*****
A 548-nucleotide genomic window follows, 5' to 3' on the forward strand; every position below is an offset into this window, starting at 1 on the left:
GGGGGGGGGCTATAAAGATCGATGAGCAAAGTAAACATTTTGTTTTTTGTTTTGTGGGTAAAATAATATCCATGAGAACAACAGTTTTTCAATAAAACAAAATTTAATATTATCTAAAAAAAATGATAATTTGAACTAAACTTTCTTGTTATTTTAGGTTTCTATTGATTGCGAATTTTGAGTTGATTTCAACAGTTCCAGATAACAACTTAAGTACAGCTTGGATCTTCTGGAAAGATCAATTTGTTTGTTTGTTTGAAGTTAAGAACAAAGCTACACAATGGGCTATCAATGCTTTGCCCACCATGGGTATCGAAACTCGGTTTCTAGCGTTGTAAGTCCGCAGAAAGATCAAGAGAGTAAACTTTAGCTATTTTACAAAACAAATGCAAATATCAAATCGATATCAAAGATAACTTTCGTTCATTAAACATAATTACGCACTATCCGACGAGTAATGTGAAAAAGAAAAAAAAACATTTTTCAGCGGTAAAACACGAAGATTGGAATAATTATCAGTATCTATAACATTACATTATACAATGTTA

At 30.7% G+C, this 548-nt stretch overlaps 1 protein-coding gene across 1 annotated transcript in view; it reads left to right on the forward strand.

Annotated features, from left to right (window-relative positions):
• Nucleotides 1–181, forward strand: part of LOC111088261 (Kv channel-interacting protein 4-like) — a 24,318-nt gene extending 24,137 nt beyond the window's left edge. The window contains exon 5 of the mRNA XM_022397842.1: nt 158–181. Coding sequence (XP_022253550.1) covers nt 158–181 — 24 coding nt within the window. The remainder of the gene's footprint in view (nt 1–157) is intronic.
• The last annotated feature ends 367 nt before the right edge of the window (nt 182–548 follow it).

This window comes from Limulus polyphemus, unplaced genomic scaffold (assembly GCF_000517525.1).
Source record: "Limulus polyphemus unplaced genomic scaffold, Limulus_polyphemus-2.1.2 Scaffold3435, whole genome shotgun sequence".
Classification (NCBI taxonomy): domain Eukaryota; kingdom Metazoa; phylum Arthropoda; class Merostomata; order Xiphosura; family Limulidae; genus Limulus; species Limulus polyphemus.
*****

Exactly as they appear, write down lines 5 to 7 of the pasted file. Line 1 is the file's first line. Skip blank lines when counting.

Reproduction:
• Nucleotides 1–181, forward strand: part of LOC111088261 (Kv channel-interacting protein 4-like) — a 24,318-nt gene extending 24,137 nt beyond the window's left edge. The window contains exon 5 of the mRNA XM_022397842.1: nt 158–181. Coding sequence (XP_022253550.1) covers nt 158–181 — 24 coding nt within the window. The remainder of the gene's footprint in view (nt 1–157) is intronic.
• The last annotated feature ends 367 nt before the right edge of the window (nt 182–548 follow it).

This window comes from Limulus polyphemus, unplaced genomic scaffold (assembly GCF_000517525.1).